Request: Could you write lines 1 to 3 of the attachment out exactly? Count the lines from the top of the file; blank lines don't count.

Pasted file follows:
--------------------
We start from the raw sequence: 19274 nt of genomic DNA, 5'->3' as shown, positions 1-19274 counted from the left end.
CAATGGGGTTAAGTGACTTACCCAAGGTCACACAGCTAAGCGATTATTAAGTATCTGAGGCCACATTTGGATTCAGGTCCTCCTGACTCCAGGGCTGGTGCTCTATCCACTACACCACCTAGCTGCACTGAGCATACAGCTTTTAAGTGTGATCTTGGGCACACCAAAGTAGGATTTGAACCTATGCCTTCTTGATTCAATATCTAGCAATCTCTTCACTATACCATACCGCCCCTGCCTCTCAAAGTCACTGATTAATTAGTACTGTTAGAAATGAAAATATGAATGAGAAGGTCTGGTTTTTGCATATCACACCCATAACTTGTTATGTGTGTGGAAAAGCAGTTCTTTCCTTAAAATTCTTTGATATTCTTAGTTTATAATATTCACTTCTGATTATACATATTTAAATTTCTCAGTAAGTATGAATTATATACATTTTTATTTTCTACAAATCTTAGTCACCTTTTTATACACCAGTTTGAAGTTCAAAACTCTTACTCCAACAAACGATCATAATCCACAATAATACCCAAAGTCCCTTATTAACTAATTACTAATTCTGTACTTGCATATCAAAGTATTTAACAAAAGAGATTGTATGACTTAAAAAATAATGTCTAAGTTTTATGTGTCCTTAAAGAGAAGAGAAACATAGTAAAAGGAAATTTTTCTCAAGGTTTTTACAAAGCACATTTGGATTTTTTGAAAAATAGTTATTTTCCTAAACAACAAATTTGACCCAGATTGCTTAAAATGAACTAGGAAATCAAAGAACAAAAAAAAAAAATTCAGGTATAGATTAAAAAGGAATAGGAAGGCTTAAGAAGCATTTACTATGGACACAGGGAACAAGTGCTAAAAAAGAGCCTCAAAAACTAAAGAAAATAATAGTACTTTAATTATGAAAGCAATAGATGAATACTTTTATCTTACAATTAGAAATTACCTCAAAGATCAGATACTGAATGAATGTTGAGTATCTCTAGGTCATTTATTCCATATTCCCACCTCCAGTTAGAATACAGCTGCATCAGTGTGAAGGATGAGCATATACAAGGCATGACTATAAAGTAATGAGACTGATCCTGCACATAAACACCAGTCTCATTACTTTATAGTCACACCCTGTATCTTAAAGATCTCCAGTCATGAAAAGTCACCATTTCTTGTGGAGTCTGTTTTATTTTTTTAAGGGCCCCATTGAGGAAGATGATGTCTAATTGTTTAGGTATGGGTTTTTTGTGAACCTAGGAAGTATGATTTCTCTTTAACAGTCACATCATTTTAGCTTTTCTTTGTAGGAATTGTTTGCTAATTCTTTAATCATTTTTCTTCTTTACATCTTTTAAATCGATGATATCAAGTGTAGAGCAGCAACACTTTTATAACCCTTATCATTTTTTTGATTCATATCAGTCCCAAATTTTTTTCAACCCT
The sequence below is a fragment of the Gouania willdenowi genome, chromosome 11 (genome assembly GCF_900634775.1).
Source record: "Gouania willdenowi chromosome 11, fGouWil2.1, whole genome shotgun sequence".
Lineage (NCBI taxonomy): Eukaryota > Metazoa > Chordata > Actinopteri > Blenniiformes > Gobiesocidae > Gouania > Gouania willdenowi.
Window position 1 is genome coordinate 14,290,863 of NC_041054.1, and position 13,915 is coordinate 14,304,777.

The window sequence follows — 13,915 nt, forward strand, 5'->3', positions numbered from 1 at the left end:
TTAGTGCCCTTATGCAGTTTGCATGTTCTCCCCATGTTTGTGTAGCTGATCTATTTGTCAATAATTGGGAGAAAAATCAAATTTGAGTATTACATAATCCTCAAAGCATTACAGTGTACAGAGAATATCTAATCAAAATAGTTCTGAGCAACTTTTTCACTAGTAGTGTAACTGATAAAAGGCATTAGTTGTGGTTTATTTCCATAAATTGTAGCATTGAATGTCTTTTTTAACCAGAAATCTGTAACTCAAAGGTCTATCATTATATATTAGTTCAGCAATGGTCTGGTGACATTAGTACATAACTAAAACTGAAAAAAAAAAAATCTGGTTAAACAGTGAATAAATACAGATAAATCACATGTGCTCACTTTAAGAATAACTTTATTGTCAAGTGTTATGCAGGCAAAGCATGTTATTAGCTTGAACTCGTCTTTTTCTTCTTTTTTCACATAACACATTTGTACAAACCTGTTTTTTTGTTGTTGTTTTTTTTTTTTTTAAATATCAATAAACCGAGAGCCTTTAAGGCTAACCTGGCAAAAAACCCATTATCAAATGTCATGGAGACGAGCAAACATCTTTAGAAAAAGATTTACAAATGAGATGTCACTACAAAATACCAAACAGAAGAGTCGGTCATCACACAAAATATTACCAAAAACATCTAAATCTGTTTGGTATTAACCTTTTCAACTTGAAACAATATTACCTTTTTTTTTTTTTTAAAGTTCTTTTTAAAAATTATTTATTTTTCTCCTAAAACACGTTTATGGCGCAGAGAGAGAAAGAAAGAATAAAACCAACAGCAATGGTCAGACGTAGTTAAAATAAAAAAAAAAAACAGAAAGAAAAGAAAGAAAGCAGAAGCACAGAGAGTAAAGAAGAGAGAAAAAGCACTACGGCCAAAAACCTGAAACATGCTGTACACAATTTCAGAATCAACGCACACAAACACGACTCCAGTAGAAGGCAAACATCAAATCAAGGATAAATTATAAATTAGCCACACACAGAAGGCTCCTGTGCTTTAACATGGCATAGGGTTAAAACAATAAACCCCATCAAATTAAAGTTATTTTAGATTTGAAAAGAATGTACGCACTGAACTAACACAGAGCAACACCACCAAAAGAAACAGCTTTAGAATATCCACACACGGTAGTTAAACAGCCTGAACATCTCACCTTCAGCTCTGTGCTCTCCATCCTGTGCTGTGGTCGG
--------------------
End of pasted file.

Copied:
We start from the raw sequence: 19274 nt of genomic DNA, 5'->3' as shown, positions 1-19274 counted from the left end.
CAATGGGGTTAAGTGACTTACCCAAGGTCACACAGCTAAGCGATTATTAAGTATCTGAGGCCACATTTGGATTCAGGTCCTCCTGACTCCAGGGCTGGTGCTCTATCCACTACACCACCTAGCTGCACTGAGCATACAGCTTTTAAGTGTGATCTTGGGCACACCAAAGTAGGATTTGAACCTATGCCTTCTTGATTCAATATCTAGCAATCTCTTCACTATACCATACCGCCCCTGCCTCTCAAAGTCACTGATTAATTAGTACTGTTAGAAATGAAAATATGAATGAGAAGGTCTGGTTTTTGCATATCACACCCATAACTTGTTATGTGTGTGGAAAAGCAGTTCTTTCCTTAAAATTCTTTGATATTCTTAGTTTATAATATTCACTTCTGATTATACATATTTAAATTTCTCAGTAAGTATGAATTATATACATTTTTATTTTCTACAAATCTTAGTCACCTTTTTATACACCAGTTTGAAGTTCAAAACTCTTACTCCAACAAACGATCATAATCCACAATAATACCCAAAGTCCCTTATTAACTAATTACTAATTCTGTACTTGCATATCAAAGTATTTAACAAAAGAGATTGTATGACTTAAAAAATAATGTCTAAGTTTTATGTGTCCTTAAAGAGAAGAGAAACATAGTAAAAGGAAATTTTTCTCAAGGTTTTTACAAAGCACATTTGGATTTTTTGAAAAATAGTTATTTTCCTAAACAACAAATTTGACCCAGATTGCTTAAAATGAACTAGGAAATCAAAGAACAAAAAAAAAAAATTCAGGTATAGATTAAAAAGGAATAGGAAGGCTTAAGAAGCATTTACTATGGACACAGGGAACAAGTGCTAAAAAAGAGCCTCAAAAACTAAAGAAAATAATAGTACTTTAATTATGAAAGCAATAGATGAATACTTTTATCTTACAATTAGAAATTACCTCAAAGATCAGATACTGAATGAATGTTGAGTATCTCTAGGTCATTTATTCCATATTCCCACCTCCAGTTAGAATACAGCTGCATCAGTGTGAAGGATGAGCATATACAAGGCATGACTATAAAGTAATGAGACTGATCCTGCACATAAACACCAGTCTCATTACTTTATAGTCACACCCTGTATCTTAAAGATCTCCAGTCATGAAAAGTCACCATTTCTTGTGGAGTCTGTTTTATTTTTTTAAGGGCCCCATTGAGGAAGATGATGTCTAATTGTTTAGGTATGGGTTTTTTGTGAACCTAGGAAGTATGATTTCTCTTTAACAGTCACATCATTTTAGCTTTTCTTTGTAGGAATTGTTTGCTAATTCTTTAATCATTTTTCTTCTTTACATCTTTTAAATCGATGATATCAAGTGTAGAGCAGCAACACTTTTATAACCCTTATCATTTTTTTGATTCATATCAGTCCCAAATTTTTTTCAACCCT
The sequence below is a fragment of the Gouania willdenowi genome, chromosome 11 (genome assembly GCF_900634775.1).